One of the highlights of the new edition of The Great Canadian Bucket List, if not my entire journey, was crossing the mythical Northwest Passage. A fantastic company named
One Ocean Expeditions, operating out of Squamish BC charters a Russian expedition ship for summer journeys into the high Arctic. Dedicated to science, nature and history (as opposed to leisure and decadence), it is a journey one hemisphere and several worlds away from your typical cruise ship. As we followed in the footsteps of the doomed Franklin Expedition (OOE was instrumental in the discovery of the Franklin ships), the landscape, culture and magic of the Arctic revealed itself.
Joining me was one of Canada’s best photographers,
Jeff Topham, who captured many of the incredible images I will share with you below.
All aboard the Akademik Sergey Vavilov in Kangerlussuaq Greenland, to sail across the Baffin Sea.
Sea ice comes in many forms. Sometimes you can brush it aside, sometimes it stops you in your tracks. One thing was immediately obvious: the sea ice in the Arctic is melting at an astonishing rate.
After a smooth sailing, we arrived in the remote Arctic community of Pond Inlet.
Pond Inlet locals demonstrate throat singing and various Inuit games and customs.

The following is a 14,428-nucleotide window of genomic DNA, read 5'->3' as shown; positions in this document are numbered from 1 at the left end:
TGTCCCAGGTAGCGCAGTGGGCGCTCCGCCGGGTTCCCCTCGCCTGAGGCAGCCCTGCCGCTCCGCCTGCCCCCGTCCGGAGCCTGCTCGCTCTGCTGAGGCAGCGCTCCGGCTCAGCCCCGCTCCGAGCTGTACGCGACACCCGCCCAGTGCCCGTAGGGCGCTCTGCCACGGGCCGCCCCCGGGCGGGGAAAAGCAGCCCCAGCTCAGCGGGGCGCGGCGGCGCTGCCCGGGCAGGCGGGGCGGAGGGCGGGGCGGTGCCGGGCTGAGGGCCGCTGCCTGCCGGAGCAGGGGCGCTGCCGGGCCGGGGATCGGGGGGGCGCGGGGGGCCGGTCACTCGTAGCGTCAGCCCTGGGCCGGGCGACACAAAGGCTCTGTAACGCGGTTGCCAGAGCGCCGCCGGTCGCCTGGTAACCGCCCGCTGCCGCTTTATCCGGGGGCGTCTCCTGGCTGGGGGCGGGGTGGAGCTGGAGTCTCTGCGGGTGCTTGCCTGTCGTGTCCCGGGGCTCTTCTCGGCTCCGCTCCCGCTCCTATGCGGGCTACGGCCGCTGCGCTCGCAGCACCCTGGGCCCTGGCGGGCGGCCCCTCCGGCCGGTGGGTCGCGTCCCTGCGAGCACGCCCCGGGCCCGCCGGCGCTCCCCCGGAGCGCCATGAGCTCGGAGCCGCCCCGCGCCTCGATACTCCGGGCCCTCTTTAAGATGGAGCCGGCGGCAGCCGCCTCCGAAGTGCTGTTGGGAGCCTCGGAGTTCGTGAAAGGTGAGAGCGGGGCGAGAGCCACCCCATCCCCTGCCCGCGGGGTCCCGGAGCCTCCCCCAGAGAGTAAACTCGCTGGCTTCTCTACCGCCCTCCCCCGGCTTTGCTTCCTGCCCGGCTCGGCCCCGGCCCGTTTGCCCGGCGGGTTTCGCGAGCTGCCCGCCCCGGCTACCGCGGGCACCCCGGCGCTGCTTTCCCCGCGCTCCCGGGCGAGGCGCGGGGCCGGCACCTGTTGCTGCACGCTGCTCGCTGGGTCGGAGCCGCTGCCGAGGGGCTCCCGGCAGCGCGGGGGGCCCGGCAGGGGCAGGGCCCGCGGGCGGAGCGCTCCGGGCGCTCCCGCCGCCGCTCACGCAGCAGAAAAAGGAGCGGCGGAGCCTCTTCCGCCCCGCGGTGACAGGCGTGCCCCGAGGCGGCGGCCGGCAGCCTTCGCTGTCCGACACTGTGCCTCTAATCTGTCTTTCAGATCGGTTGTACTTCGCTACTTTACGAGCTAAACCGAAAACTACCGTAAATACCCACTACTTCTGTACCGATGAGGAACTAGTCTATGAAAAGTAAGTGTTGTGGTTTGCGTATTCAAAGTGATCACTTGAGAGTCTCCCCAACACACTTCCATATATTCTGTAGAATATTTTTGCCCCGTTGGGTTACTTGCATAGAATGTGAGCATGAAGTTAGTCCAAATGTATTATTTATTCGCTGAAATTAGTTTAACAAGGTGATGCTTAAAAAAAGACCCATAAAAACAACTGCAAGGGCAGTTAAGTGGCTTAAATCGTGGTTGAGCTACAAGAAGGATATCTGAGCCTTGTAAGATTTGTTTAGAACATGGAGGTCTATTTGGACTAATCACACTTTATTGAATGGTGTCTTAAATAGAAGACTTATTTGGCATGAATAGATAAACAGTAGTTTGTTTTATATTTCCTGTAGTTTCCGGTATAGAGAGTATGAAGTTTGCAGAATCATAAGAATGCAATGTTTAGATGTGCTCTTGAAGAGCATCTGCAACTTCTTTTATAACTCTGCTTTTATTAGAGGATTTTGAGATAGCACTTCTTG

84 passengers and 66 crew sail into Lancaster Sound tracing the Franklin Expedition. Each evening we are shown satellite sea ice charts and track our progress.
There is an opportunity for passengers to book kayak expeditions.
On Devon Island, the starkness, beauty and remoteness of the Arctic rattles your bones.
Sea ice on the shore
While the passenger crew are mainly North American, the ship crew are all Russian.
Hiking on the tundra, we encounter ancient Thule sites. The sun never sets, and you can see forever.
A zodiac expedition to see the cliffs of Prince Leopold Island, where tens of thousands of sea birds migrate.
Beechey Island, a rocky wasteland, brings home the history and horrors of the Franklin Expedition. Three crew members remain buried in the permafrost.
A Zodiac excursion to see the glacier in Sirmilik National Park. We had to turn back because of rough seas.
In the lounge, with views on all sides, guests gather to share stories, listen to lectures, music, and sample the best and most affordable Scotch Bar this side of the Arctic!
Hitching a ride from a remote outpost was famed Arctic painter Cory Trepanier, working on a new exhibition.
Raw baby beluga skin, known as muktuk, is offered as an Inuit delicacy. Best chased down with a single malt.
Our onboard Inuit interpreter, Leslie, demonstrate how to communicate with your eyes, vital during the freezing winter months.
In Conningham Bay, a polar bear feasts on the remains of a baby beluga whale. Wildlife is scarce and skittish, but you don’t see moments like this anywhere else.
Will you see icebergs? Oh boy, will you see icebergs!
The crew do an amazing job of providing delicious, fresh meals throughout the journey. Nobody goes hungry, and a hot meal in these surroundings is particularly appreciated.
A shore briefing from Nate, our co-expedition leader for the trip. Everyone is kitted out in survival suits and safety is paramount.
With photographer Jeff Topham, at an abandoned RCMP post on Devon Island.
Tick this one off your own Bucket List with Great Canadian Trails.